You may access a Proficiency Testing Policy and Procedure in ART Compass, by logging in online via a Chrome Browser and navigating to the green tab “Documents and Forms,” then click on the “Quality” folder. Use the “Show to” feature to select any individual who needs to read and review the policy.
Embryologist competency assessment is an ongoing, continuous process of monitoring individuals’ abilities to perform their specific job functions.
Once training has been completed and documented in ART Compass, you will assess each staff member’s clinical decision-making ability to successfully perform these tasks using our robust suite of subjective “surveys.” This is their competency, where you assess if the training was successful and staff are able to perform each assigned task correctly.
You may access a Competency Assessment Policy and Procedure in ART Compass, by logging in online via a Chrome Browser and navigating to the green tab “Documents and Forms,” then click on the “Quality” folder. Use the “Show to” feature to select any individual who needs to read and review the policy.
CAP Requirements for Competency Assessment:
ART Compass contains a robust suite of tools for staff management, including a Staff-Quality Audit and subjective competency assessments for each embryology procedure, as well as objective surveys for topics of interest such as Media and pH, FDA regulations, HIPAA Compliance, PPE and Bloodborne Pathogens and much more! Two ART Compass digital tools, a conventional checklist and our Competency Assessment 2.0 document capture module (use your phone camera to record evidence) will guide your competency evaluations and document evidence of completion for all required procedural steps.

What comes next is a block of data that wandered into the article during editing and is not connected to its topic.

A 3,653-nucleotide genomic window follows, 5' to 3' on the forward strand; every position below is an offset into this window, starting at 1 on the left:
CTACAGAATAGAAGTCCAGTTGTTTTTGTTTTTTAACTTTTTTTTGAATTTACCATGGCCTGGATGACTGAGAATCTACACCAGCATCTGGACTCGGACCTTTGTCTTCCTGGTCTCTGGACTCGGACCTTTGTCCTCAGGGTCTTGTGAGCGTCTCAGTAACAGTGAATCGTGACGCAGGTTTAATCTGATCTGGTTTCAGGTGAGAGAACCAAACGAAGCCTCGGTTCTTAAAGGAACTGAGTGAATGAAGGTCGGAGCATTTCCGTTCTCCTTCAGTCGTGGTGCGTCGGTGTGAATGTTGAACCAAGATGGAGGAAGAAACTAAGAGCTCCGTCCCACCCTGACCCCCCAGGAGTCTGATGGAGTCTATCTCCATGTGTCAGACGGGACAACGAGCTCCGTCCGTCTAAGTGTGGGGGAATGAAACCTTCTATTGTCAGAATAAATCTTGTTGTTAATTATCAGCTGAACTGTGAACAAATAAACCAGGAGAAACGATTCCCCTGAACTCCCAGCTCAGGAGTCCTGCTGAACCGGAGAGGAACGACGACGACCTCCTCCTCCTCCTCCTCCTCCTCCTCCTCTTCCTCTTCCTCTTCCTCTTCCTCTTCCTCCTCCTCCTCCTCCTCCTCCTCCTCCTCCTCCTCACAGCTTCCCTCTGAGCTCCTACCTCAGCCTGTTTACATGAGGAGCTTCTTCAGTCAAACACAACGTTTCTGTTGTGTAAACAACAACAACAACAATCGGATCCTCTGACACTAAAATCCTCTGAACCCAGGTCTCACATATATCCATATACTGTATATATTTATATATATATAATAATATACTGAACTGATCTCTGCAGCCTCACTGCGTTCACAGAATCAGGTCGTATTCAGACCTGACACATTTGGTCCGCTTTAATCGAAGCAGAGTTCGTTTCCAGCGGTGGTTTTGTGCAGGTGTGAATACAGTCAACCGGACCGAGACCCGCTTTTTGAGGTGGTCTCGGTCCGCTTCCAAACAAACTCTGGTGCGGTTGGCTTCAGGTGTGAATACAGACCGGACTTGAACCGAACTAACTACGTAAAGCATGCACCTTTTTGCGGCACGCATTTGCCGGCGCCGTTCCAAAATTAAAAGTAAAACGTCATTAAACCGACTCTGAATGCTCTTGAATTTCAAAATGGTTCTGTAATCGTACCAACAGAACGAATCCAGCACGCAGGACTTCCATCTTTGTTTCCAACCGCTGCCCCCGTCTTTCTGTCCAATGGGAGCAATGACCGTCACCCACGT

To fully demonstrate successful competency all 6 of the following elements must be documented for each employee, for each task:
Direct observation of routine patient testing — Watch (and snap a picture!) as employee performs routine work processes and procedures, including; patient preparation, specimen handling, processing, and testing.
Monitoring the recording and reporting of test results — Review worksheets, computer printouts, or manual test logs for results or entries that are incorrect or incomplete. The worksheets, logs, and printouts should be compared to final test reports, evaluated turnaround times, and for compliance with policies and procedures.